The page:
Blood, a debut novel by Tony Birch, has been shortlisted for the 2012 Miles Franklin Award.
In the blurb at Fishpond, it’s described as ‘an epic moral fable, a gothic odyssey set on the back roads of Australia’. It’s the story of two kids, thirteen-year-old Jesse and his little sister Rachel, aged eight. They have the kind of mother they’d be better off without. Her name is Gwen.
That’s not me, sitting in judgement. It’s Jesse, who narrates this story, who tells us so. Gwen’s life is a disaster, and her adolescent son has finally given up on her. She’s been on drugs and drink throughout his whole life, there’s been a succession of men but the relationships never last, and she makes endless promises that she never keeps. She has occasional dead-end jobs but they never have any money, and he’s learned not only not to have any qualms about skipping out on the rent, but also how to steal petrol, food from supermarkets and anything else they need.
There’s no affection in these kids’ lives. They have no friends their own ages, no extended family to offer support except a pallid grandfather. They have no amusements except obsolete TVs scrounged from nature-strips: Gwen doesn’t even do Christmas. She’s always angry, and constantly bawls commands at the kids. Jesse has learned the hard way that for now, he has to just keep quiet, and do what she says.
What Jesse craves is a quiet, routine sort of life. But apart from a transient episode when Gwen takes up with an ex-con called Jon, and a sojourn at his grandfather’s, he doesn’t get that. This is a bleak life indeed.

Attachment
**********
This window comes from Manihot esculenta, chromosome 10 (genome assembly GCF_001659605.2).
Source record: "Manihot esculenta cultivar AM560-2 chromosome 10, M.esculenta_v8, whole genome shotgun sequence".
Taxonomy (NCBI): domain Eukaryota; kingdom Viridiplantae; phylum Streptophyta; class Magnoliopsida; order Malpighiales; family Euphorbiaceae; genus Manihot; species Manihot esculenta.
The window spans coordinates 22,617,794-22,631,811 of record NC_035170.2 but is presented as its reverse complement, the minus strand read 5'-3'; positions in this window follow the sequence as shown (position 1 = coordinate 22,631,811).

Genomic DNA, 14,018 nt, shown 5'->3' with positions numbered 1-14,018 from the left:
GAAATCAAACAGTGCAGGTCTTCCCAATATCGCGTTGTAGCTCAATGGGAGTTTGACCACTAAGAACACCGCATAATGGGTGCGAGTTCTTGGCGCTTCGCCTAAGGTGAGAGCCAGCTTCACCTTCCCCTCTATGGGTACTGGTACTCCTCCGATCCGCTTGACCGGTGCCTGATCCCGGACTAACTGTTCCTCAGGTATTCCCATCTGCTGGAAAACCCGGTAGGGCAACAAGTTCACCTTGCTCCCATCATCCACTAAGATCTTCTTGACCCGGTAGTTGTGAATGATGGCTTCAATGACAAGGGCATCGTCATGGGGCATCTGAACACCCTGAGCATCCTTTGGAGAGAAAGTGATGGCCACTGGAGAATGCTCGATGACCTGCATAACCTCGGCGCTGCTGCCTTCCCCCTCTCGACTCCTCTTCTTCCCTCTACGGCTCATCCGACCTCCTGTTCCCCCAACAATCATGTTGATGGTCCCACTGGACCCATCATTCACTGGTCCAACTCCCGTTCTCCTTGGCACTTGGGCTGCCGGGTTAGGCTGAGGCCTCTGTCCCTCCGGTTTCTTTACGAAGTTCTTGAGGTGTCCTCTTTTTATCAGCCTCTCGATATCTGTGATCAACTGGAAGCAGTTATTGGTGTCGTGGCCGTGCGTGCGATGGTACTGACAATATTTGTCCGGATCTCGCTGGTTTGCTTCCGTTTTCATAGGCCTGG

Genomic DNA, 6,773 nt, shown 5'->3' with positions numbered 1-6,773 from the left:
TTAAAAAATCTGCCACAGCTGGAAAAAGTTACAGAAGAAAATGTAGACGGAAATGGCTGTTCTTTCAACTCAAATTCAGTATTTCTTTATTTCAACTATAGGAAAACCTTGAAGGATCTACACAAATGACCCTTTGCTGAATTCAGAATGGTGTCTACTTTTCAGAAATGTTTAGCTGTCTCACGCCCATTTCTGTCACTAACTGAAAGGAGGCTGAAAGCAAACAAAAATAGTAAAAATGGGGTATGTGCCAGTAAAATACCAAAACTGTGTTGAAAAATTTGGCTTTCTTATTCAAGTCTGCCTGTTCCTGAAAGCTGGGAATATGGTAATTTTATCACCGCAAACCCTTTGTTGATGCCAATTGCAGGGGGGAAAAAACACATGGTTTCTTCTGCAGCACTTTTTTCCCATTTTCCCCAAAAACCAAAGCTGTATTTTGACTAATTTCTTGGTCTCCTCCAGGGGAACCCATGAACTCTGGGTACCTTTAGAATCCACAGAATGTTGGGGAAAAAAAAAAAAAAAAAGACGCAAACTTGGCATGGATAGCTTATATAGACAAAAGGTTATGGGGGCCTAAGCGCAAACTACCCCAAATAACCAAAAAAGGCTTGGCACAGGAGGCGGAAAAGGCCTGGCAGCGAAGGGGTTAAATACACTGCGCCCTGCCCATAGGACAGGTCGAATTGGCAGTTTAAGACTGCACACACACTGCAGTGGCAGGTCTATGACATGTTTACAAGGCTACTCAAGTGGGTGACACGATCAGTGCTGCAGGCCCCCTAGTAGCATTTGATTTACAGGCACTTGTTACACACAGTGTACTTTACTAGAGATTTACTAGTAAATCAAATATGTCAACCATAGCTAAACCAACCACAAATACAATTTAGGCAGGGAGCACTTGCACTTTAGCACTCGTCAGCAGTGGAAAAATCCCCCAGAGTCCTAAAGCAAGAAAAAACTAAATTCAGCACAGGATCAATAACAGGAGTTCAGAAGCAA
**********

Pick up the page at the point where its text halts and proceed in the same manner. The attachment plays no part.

(The alternative view of masculinity offered by Jon and the possibility of an ex-con as model parent is refreshing. Who knew that blokes learned to bake cakes in the nick?)
So as far as Jesse is concerned, the only person Gwen cares about is herself. The bond that matters to him is the one he has with Rachel, and he’s been taking responsibility for her since she was born. In the chaos of their lives, school is only ever intermittent, and welfare authorities have little chance of catching up with them because they’re always on the move. On the one occasion when they did, he caused awful trouble for a foster-carer because they separated him from his sister. He is determined that they will always be together.
Trouble looms as Gwen loses her looks, and the men that she attracts are violent, ruthless criminals. At the same time, Jesse becomes old enough to imagine a different future for himself, but not old enough to realise the risks involved in antagonising the kind of men his feckless mother has brought into their lives.
Birch uses allusions from To Kill A Mockingbird to conjure scenes from the B/W film: Rachel is inspired to have courage like Scout’s; Jesse quickly suppresses his longing for a father like Atticus. But even for a moral fable, I found this book too black-and-white in conception, like many YA novels. The perspective is adolescent but there is no coming-of-age nor redemption. While the bad guys are stock characters who deserve what they get without a backward glance, Jesse’s view of his mother is hyper-critical: she has no redeeming features and there is only blame for the hardships that – in the overlong lead-up to the road journey - are laid on with a trowel.